But we can’t predict it. What we can tell you is that by continually putting market money into the market on a regular basis, you will succeed in the long run. And that’s really one of the advantages that we have as individual investors, whether we’re investing With our 401k, or doing it on our own, is we have the advantage of being able to control when we put the money into the market and how long we continue to put money in that market. And studies have shown that the market over a long period of time is going to go up. And it may go up anywhere from eight to 10%. I think over the last 100 years, including dividends, it’s been in the eight to 10%, depending on which study you look at. And those are fantastic returns over a long period of time. And you think about putting the same amount of money in a savings account in a bank right now, which you know, is earning point oh, 1%. That’s not so great.

So the other thing that I want to throw out there, too, is when you think about investing in the stock market, most of the wealthiest people in the world have owned businesses. You know, think about that for a second. Elon Musk, Love him or hate him, is one of the richest men in the world right now; he owns businesses. He’s not, you know, some wealthy magnate that, you know, inherited his money, he created businesses, that he has generated wealth for himself, Jeff Bezos, same thing. Bill Gates, same thing, Warren Buffett, all these people that you list, if you look at the top 100, or even the top 10 successful, richest people in the world, they’re all going to people-owned businesses. And that’s what you do when you invest in the stock market is you are taking, you are participating in this in the ownership of those companies, whatever the company is that you’re investing in. And so that’s how we can, I guess, generate greater wealth. So all the things that we’re talking about here with $1 cost averaging and compound interest and owning stocks are the best way to generate wealth for yourself and dollar-cost averaging. The last thing I’ll say about that is it helps you weather the ups and downs. And right now, we’re in a bit of a downturn. And that’s why I wanted to kind of hammer this a little bit. This is actually the best time to be buying in investing in companies because they’re selling at a discount. And all of us love sales.

I don’t care what it is you’re buying, whether it’s socks or shoes, or a book or a car, we want to discount we want to sale, and why would we buy those things on sale, but not investments for our future. And that’s what when a market is down like this; it’s offering you discounts. What you think you have to do to balance that out is be okay with buying a company and seeing it go down for a little bit because it will rebound if it’s a great business; over time, it will rebound. And that’s how you can benefit from taking advantage of when there are downturns in the market. And by consistently putting money in with the dollar cost average. That’s a great way to kind of overcome some of those fears.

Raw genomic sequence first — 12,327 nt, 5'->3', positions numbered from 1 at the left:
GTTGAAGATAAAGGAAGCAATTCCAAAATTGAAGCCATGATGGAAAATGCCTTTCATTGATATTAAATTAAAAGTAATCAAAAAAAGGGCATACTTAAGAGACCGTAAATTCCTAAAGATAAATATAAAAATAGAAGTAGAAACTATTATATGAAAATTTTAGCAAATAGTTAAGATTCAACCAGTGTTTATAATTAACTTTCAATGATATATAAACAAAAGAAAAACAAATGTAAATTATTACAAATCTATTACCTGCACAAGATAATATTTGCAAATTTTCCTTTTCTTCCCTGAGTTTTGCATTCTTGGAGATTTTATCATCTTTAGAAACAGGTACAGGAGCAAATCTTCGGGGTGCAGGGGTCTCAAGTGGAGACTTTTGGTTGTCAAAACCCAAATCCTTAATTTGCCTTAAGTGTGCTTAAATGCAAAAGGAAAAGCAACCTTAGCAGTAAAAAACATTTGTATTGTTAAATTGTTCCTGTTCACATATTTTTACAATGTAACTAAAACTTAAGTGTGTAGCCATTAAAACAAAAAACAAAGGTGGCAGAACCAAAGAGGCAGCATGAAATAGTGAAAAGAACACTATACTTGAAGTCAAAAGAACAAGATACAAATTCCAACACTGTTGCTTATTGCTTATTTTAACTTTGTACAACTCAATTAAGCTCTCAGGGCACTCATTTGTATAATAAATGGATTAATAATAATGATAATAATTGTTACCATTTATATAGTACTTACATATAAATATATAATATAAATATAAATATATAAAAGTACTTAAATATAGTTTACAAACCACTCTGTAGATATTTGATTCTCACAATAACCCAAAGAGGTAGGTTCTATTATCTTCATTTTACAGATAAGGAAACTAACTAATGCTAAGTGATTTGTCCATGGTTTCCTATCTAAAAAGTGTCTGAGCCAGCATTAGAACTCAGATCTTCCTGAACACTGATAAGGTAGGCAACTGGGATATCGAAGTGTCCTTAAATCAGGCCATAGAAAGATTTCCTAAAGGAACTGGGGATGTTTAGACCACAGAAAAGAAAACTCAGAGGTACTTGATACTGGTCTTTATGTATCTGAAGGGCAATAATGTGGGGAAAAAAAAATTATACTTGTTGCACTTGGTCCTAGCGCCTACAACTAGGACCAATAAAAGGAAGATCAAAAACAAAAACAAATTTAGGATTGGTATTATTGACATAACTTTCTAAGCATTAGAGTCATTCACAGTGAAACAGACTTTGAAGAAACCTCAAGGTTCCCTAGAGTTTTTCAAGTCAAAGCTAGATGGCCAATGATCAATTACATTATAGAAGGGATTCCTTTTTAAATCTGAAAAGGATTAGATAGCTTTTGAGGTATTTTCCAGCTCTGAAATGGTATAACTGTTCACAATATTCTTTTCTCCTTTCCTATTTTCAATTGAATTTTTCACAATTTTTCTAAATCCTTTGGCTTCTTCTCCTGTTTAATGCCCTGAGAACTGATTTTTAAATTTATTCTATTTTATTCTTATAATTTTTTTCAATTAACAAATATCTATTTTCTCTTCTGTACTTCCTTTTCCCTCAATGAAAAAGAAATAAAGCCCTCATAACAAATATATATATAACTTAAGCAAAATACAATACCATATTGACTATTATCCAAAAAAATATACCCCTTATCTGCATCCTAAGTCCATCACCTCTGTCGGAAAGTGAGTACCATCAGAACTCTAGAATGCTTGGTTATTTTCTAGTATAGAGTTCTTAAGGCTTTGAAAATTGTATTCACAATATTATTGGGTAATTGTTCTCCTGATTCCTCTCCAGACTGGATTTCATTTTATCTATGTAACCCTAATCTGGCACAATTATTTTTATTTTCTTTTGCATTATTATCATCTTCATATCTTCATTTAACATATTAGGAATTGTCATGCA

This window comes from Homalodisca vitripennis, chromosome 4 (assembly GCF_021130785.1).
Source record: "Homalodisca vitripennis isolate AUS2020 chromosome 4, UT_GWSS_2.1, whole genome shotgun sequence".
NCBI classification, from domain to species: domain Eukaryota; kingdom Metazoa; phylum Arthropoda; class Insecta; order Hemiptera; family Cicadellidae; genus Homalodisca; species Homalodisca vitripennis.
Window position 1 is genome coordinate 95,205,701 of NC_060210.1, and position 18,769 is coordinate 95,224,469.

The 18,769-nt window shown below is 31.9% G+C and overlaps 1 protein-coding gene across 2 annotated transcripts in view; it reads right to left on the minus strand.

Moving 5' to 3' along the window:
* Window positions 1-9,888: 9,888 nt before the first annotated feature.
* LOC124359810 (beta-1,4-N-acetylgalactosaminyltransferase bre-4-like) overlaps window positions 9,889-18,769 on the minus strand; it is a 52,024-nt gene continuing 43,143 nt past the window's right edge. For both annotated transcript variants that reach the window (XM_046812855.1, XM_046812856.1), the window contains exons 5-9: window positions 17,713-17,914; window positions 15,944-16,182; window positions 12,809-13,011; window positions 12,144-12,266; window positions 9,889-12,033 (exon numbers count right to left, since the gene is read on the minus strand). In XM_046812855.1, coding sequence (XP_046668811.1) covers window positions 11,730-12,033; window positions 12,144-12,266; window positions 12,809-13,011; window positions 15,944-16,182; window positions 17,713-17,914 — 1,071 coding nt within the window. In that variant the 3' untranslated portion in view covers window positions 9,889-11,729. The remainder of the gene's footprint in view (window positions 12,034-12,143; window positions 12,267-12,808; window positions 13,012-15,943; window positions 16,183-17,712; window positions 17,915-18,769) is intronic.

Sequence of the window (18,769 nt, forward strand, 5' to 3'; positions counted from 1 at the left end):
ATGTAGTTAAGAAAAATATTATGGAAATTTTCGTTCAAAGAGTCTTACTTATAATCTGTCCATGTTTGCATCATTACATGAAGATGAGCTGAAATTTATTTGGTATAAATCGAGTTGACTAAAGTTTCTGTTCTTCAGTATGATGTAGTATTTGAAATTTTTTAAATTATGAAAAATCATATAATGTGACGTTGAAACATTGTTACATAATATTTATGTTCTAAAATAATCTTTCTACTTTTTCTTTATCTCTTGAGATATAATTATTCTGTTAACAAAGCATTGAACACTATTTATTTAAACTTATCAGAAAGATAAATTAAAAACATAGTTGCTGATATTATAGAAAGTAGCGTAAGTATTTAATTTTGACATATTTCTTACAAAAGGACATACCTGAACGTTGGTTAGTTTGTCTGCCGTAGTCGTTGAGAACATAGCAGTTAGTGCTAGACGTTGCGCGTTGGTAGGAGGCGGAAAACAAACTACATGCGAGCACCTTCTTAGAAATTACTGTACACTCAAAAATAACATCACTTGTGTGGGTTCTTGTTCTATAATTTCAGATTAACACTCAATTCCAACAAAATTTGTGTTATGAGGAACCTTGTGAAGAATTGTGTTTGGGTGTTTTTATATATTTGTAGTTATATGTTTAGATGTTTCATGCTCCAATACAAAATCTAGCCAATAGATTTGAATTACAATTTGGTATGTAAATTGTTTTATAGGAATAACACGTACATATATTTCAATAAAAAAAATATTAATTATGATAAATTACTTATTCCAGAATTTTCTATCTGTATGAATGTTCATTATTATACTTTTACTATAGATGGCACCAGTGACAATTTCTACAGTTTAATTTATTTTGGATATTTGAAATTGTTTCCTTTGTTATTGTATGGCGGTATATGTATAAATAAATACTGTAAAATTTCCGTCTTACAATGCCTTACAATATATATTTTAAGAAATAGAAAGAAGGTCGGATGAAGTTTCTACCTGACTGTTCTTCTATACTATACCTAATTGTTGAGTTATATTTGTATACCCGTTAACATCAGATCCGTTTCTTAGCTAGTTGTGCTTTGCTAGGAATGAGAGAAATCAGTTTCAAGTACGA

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Andrew

12:34

And that’s very well said. I guess the next part of that is there is a risk when it comes to investing in the stock market. And so you can’t just put all of your money and dollar-cost averages into one single position because there’s risk in that too. And so, the way to kind of mitigate that risk is through diversification. So how would you describe diversification and maybe why it’s important?

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Dave

12:59

Okay, so this is a great question. I think the easiest way that I can visualize diversification is by investing in companies or ETFs or index funds that are not related to each other. In other words, don’t go out and buy Wells Fargo, Citibank, Bank of America, or JP Morgan and call it a day. Instead, it would be better to buy JPMorgan, Apple, and Costco, just, for example, not investment advice, but just they are three completely unrelated businesses. And by spreading your bets over a wider group of businesses or ETFs are indexes, you help alleviate any sort of risk that could be involved at any different time. There may be sectors in the markets that will be unloved for whatever reason; sometimes, it’s justified, sometimes it’s not. And right now, Tech is a bit unloved. And it’s getting hammered right now.

Whereas financials have done better recently. And prior to that, it was kind of the reverse. And so by spreading your bets and having maybe a choice in each of those, you can benefit when those do well. And you can help mitigate the struggle you may have in the other one. And so, by spreading your bets, you can help, I guess, alleviate the risk of concentrating all of your investments in one area and then having that area be punished for whatever reason, and that can really help your returns over a long period of time. Does that help explain it in a simple, clear, concise way?

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Andrew

14:36

Yeah, for sure. Okay, if I were the kind of ticket, I tend to look at worst-case scenarios. I think when you put your hard-earned money to work there, you want to think about what’s the biggest risk; the biggest risk is losing all of that money. And so we have to keep in mind when we own businesses, sometimes businesses go bankrupt. So this isn’t something that happens with every business all of the time. It’s actually true. Pretty rare, but it does happen. And so we can’t fall in love with one single business and think that’s going to lead us through all the success and happiness that we are pursuing.